You handle all of the business aspects.

All administrative duties, including invoicing, insurance, marketing, taxes, etc., are your responsibility. It’s easy to let maintenance schedules and other tasks slide, but doing so could be costly down the road. You must be prepared to monitor every detail closely or outsource using technology to avoid oversights.

Leasing vs. owning

If your budget makes it difficult to buy a truck, look into leasing. With leasing, you can often get a newer vehicle without committing to a long-term loan — and if you decide the owner-operator life isn’t for you, you won’t be stuck trying to sell your truck. Before deciding, you must determine what type(s) of freight you plan to haul and which equipment or truck specs will be necessary.

Preparing to make the switch

If the pros of being an owner-operator outweigh the cons and you’re seriously considering making the switch, these next steps can help prepare you for success.

Make a business plan.

Turning a profit doesn’t just happen. You need to carefully map out your goals and how you plan to achieve them. This includes an honest evaluation of your financial resources and what you’ll need to bring in to make a profit.

To be a successful owner-operator, you also need to make sure you have all the essential items in place to run your business legally and ethically.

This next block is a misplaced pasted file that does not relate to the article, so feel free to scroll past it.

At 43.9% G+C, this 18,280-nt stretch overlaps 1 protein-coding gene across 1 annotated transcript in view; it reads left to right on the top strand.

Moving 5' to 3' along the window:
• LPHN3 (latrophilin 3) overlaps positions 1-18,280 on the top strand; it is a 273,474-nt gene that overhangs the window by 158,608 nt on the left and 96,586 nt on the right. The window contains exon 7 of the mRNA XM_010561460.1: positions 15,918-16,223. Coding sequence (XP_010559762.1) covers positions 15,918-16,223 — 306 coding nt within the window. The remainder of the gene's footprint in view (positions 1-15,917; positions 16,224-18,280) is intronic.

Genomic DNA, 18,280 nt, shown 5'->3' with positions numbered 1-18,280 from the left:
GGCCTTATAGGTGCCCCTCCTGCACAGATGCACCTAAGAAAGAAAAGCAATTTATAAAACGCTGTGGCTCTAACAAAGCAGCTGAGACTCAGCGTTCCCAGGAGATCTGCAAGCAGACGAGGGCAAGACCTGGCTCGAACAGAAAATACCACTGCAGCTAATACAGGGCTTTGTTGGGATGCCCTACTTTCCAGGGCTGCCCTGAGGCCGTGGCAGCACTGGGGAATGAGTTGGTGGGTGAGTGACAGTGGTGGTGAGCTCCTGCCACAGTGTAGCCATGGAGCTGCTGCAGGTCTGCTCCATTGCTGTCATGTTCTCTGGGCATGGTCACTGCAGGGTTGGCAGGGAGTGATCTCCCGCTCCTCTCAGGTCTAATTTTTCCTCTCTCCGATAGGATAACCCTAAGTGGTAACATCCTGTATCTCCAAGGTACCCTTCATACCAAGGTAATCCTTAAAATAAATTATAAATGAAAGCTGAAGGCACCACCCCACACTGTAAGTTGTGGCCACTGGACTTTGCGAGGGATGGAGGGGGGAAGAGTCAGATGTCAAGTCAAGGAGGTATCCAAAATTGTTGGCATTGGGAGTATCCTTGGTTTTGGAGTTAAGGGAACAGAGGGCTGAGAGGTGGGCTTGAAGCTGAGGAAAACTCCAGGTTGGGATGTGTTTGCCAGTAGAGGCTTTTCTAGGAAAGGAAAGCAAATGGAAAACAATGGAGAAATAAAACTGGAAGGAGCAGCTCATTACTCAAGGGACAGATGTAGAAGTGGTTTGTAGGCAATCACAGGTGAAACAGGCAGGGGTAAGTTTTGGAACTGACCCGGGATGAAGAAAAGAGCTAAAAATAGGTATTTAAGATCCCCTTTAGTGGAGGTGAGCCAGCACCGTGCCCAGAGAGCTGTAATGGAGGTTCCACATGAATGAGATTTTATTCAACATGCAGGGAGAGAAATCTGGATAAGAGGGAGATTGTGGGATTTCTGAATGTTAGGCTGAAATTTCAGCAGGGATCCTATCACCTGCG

These include:

  • Applying for an EIN
  • Opening a business checking and savings account
  • Purchasing all necessary insurance
  • Get all required licenses and permits to operate legally

Check your credit score.

Whether you plan to lease or buy a truck, your credit score can significantly impact the terms of your truck loan or lease.

You’ll find interest rates more favorable for a truck loan if your credit score is at least 670. Having a lower credit score doesn’t mean you can’t get a loan, but you could be subject to interest rates nearing 35%, which means you’d pay a lot more for your truck than the asking price over the life of the loan.

Here’s an example that shows how interest rates affect total ownership costs when financing $50,000 over 60 months:

Interest rate of 7%

Monthly payment: $990.06

Total interest paid: $9,403.55

Interest rate of 22%

Monthly payment: $1,380.95

Total interest paid: $32,856.52

Take a business class.

Taking a business class is a good idea if you’ve never owned a business. You can learn about topics like estimating and paying taxes, how to remain profitable, and what costs you’ll need to account for.

Explore professional resources.

Look into becoming a member of OOIDA and other professional organizations for owner-operators so you can access resources like insurance discounts, equipment rebates, classes specific to trucking, and updates on legislation that could affect your business.

Find a mentor.

Even if you already have fleet driving experience, it’s helpful to have a mentor when starting out as an owner-operator. Look for mentorships online through professional organizations, nonprofits, and community forums.

The road to success starts with Truckstop

Truckstop is the load board owner-operators trust to find work from reliable brokers, compare rates, and manage administrative tasks. Find the best-paying loads and choose where you want to go with Truckstop.